Consumers will see big changes if rights Bill passes
There are virtually no laws governing the gift voucher system at the moment
While it is early days and the consumer rights Bill unveiled by Minister for Jobs, Enterprise and Innovation Richard Bruton has a long road to travel before it becomes law, it is a promising move in the right direction. Photograph: Gareth Chaney/Collins
Irish consumers have not been particularly well-served by recent governments. While the political classes may not have been complicit in breeding the culture of rip-offs, shoddy service and wanton disrespect for consumers that is all too evident now, they have rarely intervened or fought on behalf of the beleaguered buyer.
Until perhaps now. While it is early days and the consumer rights Bill unveiled by Minister for Jobs, Enterprise and Innovation Richard Bruton today has a long road to travel before it becomes law in the middle of next year – if indeed it does become law with an election looming large – it is a promising move in the right direction.
The legislation, which now enters a consultative process lasting until the end of August, is ambitious and should, if enacted as envisaged, make rights clearer to both consumers and businesses by replacing the confusing primary, secondary and European laws.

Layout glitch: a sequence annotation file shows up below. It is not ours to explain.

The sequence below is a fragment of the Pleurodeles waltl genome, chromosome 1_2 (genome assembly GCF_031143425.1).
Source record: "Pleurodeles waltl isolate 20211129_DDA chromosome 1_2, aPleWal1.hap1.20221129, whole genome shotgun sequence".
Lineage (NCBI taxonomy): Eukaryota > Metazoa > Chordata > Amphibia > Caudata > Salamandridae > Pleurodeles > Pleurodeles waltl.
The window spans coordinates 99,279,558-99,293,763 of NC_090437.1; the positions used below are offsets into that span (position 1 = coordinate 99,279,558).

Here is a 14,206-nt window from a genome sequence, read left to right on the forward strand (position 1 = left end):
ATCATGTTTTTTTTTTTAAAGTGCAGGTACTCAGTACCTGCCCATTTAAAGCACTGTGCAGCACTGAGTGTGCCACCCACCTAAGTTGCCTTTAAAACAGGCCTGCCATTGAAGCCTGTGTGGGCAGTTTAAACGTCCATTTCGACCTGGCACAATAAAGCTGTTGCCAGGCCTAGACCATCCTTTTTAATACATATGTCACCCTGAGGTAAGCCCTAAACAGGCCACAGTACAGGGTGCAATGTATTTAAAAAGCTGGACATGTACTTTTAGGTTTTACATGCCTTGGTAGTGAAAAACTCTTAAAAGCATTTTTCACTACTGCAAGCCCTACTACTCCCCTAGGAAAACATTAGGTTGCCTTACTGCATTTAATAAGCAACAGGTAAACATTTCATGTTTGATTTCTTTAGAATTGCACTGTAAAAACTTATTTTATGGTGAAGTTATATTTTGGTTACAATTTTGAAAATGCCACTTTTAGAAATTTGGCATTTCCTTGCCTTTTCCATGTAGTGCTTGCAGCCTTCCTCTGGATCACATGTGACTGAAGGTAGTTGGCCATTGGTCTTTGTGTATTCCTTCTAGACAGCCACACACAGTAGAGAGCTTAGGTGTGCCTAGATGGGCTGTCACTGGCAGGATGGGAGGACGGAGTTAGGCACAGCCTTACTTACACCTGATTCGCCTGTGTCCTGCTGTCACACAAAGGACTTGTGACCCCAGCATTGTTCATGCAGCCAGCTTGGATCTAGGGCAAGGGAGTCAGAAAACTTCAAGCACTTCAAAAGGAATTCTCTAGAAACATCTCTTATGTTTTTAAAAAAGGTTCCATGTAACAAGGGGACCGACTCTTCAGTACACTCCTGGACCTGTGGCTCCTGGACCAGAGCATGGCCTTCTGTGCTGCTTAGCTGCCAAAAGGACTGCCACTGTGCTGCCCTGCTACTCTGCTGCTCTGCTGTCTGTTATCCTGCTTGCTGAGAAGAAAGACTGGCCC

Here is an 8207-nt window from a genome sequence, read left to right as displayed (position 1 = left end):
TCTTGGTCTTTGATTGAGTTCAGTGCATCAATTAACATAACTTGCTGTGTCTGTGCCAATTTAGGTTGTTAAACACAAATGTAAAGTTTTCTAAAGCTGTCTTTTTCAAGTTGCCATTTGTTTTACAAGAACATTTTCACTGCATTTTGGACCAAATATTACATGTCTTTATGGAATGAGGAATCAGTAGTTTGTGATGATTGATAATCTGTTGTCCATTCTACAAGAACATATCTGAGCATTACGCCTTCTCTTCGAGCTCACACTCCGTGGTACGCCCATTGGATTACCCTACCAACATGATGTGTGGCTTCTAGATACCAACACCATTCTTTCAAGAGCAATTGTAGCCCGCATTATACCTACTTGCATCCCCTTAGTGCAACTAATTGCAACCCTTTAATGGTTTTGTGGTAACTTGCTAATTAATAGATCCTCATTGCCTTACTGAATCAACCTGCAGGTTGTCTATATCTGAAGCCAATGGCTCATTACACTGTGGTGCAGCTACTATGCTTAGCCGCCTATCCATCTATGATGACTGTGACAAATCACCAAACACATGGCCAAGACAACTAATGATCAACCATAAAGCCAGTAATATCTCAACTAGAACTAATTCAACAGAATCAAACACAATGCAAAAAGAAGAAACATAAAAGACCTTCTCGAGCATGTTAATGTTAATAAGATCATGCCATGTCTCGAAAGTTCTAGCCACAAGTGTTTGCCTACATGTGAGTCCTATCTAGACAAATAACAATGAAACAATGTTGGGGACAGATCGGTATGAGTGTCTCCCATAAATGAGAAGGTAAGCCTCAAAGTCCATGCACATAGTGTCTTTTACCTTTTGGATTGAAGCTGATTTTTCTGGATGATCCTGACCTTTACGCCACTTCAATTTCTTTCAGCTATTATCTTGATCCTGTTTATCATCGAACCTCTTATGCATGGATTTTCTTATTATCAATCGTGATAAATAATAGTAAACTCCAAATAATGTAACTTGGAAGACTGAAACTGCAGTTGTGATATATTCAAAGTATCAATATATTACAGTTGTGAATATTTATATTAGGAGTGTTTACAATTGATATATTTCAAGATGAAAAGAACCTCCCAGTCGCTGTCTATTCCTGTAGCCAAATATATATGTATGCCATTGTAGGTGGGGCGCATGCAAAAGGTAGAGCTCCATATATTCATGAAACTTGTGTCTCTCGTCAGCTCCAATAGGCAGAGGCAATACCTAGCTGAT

It will bring Irish consumer law into the 21st century by addressing some of the more patently unfair practices that businesses have been allowed get away with for generations.
We’re not talking about small sums of money here. The voucher business has grown to be worth more than €300 million in Ireland each year but many vouchers have expiry dates of just six months or less after purchase.
This goes a long way towards explaining why as many as 20 per cent of vouchers are never redeemed. Similarly, consumers do not have the right to get change when they use a gift voucher, unless its terms specifically state it will be given. And some companies prohibit the use of two vouchers in a single purchase.
Under the new rules, expiry dates will be banned and while there is no mention of other changes, the consultative process could see other stringent rules imposed on retailers who sell them.
Consumers who acquire goods as gifts will be given the same rights as those who bought the goods for themselves – a move that makes so much sense it’s a wonder it wasn’t thought of sooner.
There is more to the Bill than gifts and vouchers. The Consumer Protection Bill will address areas where consumer rights are, today, virtually non-existent. At present anyone who buys a DVD has the right to expect it to be as advertised and fit for purpose. If it is not, then they have the right to repair, replacement or refund. However a person who pays to stream or download the same film has no such rights. The introduction of a standard 30-day period during which consumers will be able to return faulty goods and get a full refund is also welcome.
As it stands, retailers can sell a product that proves to be faulty the moment a buyer leaves the shop and then insist on a repair rather than a refund. Allowing for a refund for 30 days will help put manners on many retailers.